Figure 4. Spatial comparison of (a) coral-colony density (colonies/m2) and (b) total coral generic richness from belt-transect surveys conducted in March–August 2012 in Faga`alu Bay. The color-coded pie charts indicate densities of selected dominant coral genera, and pie-chart size is proportional to total colony density.

Figure 4. Spatial comparison of (a) coral-colony density (colonies/m2) and (b) total coral generic richness from belt-transect surveys conducted in March–August 2012 in Faga`alu Bay. The color-coded pie charts indicate densities of selected dominant coral genera, and pie-chart size is proportional to total colony density. (Click on image above for a large version.)

Figure 4a illustrates estimates of coral-colony density of 4 important reef-building coral genera in Faga`alu Bay. Overall colony densities were relatively higher along the southern backreef and forereef (10.1 colonies/m2, standard error of the mean [SE] 0.90) than along the northern sector of the reef (6.01 colonies/m2, SE 0.81), and these differences were statistically significant (P=0.012, Student’s t-test). Differences in coral generic composition and density also were evident: corals of the genus Porites were heavily dominant along the shallow northern and southern backreef and corals of the genus Montipora occurred primarily along the deeper forereef. Additional notable spatial and structural differences indicated a preponderance of encrusting and foliose corals of the genera Montipora and Pavona, respectively, along the shallow northern backreef and, in contrast, the presence of branching corals of the genera Pocillopora and Acropora throughout the southern backreef. Fast-growing branching corals, such as Pocillopora and Acropora, are better adapted to the shallow, well-lit habitats of the southern backreef, compared to encrusting and foliose species that appeared to tolerate the lower levels of light and conditions of higher turbidity prevalent on the northern backreef (see Rodgers 1990; Crabbe and Smith 2005).

Differences among habitats also were observed in values of coral generic richness (Fig. 4b), with a greater mean number of genera occurring along the deeper forereef (10.95, SE 0.67) compared to the shallow backreef (6.29, SE 0.25), and these differences also were statistically significant (P=0.001, Student’s t-test). Such variation is expected given the disparate range of environmental conditions (for example, light, depth, water circulation) and of available microhabitats present on the forereef compared to the shallow, relatively homogeneous backreef.

Figure 5. Spatial comparison of prevalence (%) of (a) bleaching and (b) disease from belt-transect surveys conducted in March–August 2012 in Faga`alu Bay.

Figure 5. Spatial comparison of prevalence (%) of (a) bleaching and (b) disease from belt-transect surveys conducted in March–August 2012 in Faga`alu Bay. (Click on image above for a large version.)

Except for one site on the southern backreef, low levels of bleaching were commonplace across habitats and depths in Faga`alu Bay (Fig. 5a). Similarly, mean prevalence of coral disease (Fig. 5b) was low (0.56%, SE 0.16) overall; however, observed levels of disease were greater at north-facing backreef and forereef sites (0.82%, SE 0.35) than at south-facing sites (0.52%, SE 0.19). Although they were small, these differences could be associated with the elevated, chronic terrigenous runoff and sedimentation that affects these areas.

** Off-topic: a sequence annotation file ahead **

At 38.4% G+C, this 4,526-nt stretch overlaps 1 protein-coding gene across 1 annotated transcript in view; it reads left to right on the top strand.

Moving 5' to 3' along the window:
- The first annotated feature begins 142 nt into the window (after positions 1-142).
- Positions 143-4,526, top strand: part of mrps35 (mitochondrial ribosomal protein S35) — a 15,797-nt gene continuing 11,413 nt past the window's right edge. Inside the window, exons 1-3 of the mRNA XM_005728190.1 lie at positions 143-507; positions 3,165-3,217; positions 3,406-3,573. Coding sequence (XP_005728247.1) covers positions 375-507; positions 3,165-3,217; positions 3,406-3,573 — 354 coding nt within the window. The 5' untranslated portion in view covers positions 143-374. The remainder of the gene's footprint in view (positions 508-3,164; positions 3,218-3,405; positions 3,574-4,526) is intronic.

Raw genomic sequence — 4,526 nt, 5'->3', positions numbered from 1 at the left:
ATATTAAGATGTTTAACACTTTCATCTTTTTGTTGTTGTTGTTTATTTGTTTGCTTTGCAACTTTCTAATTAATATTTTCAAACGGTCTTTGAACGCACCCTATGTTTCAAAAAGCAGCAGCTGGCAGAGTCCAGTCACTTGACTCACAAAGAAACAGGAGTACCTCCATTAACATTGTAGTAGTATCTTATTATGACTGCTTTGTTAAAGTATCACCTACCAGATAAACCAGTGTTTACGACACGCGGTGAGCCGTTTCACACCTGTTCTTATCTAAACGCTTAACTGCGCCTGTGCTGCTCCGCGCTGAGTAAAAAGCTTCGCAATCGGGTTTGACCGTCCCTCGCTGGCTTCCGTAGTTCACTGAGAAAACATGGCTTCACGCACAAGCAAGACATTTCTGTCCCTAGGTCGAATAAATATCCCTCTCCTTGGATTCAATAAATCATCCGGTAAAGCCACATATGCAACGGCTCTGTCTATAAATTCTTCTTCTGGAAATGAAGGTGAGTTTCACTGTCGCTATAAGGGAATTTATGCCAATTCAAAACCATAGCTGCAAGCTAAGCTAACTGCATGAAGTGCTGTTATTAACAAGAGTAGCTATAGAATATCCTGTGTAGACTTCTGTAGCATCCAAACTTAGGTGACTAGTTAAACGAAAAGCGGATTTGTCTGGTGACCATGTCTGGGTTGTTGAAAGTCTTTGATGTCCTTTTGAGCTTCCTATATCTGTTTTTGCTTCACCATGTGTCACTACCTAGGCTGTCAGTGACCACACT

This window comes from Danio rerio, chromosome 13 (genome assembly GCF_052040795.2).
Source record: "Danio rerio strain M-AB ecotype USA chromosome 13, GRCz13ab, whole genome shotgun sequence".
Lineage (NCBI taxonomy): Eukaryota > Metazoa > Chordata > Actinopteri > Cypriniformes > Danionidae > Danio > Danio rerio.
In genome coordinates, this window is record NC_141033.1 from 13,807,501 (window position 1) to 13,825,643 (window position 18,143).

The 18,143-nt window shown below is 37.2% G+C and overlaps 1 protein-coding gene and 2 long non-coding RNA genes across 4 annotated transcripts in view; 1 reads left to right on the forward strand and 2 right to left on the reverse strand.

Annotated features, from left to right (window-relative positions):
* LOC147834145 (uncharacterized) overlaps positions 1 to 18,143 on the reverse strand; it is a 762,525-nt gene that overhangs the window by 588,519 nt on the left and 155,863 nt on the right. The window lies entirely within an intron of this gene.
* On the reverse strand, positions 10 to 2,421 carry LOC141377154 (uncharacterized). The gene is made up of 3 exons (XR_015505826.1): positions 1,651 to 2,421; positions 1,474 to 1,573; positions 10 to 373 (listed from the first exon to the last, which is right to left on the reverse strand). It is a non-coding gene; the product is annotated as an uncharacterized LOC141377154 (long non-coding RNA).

For another aspect of this project, in addition to the 37 study sites, 3 permanent coral reef monitoring stations were installed along the shallow backreef and channel of Faga`alu in March 2012 to evaluate long-term changes in community structure and composition. These stations are periodically monitored by students of the American Samoa Community College and staff of the American Samoa Department of Marine and Wildlife Resources. Also, oceanographic instrumentation, including wave-and-tide recorders, current meters, and salinity and temperature recorders, were deployed in March and April 2012 at strategic sites inside and outside of Faga`alu Bay to better profile water flow patterns and sediment residence times. Project activities will continue throughout 2013. CRED plans to conduct additional demographic surveys in 2013 to expand and complement the benthic assessments conducted thus far. CRED scientists plan to gather supplementary information on coral-colony sizes, density of juvenile corals, and coral bleaching and disease. After activities have concluded, results of the biological and oceanographic surveys will be made available to all relevant parties.

Many partners have provided instrumental support to this project. Partner organizations include the NOAA Pacific Islands Regional Office (Fatima Sauafea-Leau), American Samoa Department of Marine and Wildlife Resources (Domingo Ochivallo), San Diego State University (Trent Biggs and Alex Messina), American Samoa Community College (Kelley Anderson Tagarino), and the Faga`alu watershed community working group.

References

Rodgers CS. 1990. Responses of coral reefs and reef organisms to sedimentation. Mar Ecol Prog Ser 64:185–202.

Crabbe MJC, Smith DJ. 2005. Sediment impacts on growth rates of Acropora and Porites corals from fringing reefs of Sulawesi, Indonesia. Coral Reefs 24:437–441.